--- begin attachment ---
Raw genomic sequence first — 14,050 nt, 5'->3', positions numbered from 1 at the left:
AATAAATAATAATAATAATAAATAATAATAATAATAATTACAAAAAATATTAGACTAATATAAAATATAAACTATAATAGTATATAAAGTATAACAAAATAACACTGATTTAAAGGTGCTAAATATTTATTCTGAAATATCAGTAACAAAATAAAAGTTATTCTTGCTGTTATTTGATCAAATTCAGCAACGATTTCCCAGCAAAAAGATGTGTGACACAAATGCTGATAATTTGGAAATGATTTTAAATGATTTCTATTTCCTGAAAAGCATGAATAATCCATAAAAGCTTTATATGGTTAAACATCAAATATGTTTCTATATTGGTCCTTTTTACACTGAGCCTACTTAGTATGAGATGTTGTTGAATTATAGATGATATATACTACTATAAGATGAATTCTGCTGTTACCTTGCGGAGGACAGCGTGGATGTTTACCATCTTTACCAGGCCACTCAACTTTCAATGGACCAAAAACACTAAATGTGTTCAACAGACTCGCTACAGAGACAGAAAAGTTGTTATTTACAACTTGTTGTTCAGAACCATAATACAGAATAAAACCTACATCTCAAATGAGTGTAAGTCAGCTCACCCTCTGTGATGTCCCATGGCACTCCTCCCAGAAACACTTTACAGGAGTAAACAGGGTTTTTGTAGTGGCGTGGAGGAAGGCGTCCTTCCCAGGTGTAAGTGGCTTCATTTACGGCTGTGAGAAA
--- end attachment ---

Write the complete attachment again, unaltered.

Raw genomic sequence first — 14,050 nt, 5'->3', positions numbered from 1 at the left:
AATAAATAATAATAATAATAAATAATAATAATAATAATTACAAAAAATATTAGACTAATATAAAATATAAACTATAATAGTATATAAAGTATAACAAAATAACACTGATTTAAAGGTGCTAAATATTTATTCTGAAATATCAGTAACAAAATAAAAGTTATTCTTGCTGTTATTTGATCAAATTCAGCAACGATTTCCCAGCAAAAAGATGTGTGACACAAATGCTGATAATTTGGAAATGATTTTAAATGATTTCTATTTCCTGAAAAGCATGAATAATCCATAAAAGCTTTATATGGTTAAACATCAAATATGTTTCTATATTGGTCCTTTTTACACTGAGCCTACTTAGTATGAGATGTTGTTGAATTATAGATGATATATACTACTATAAGATGAATTCTGCTGTTACCTTGCGGAGGACAGCGTGGATGTTTACCATCTTTACCAGGCCACTCAACTTTCAATGGACCAAAAACACTAAATGTGTTCAACAGACTCGCTACAGAGACAGAAAAGTTGTTATTTACAACTTGTTGTTCAGAACCATAATACAGAATAAAACCTACATCTCAAATGAGTGTAAGTCAGCTCACCCTCTGTGATGTCCCATGGCACTCCTCCCAGAAACACTTTACAGGAGTAAACAGGGTTTTTGTAGTGGCGTGGAGGAAGGCGTCCTTCCCAGGTGTAAGTGGCTTCATTTACGGCTGTGAGAAA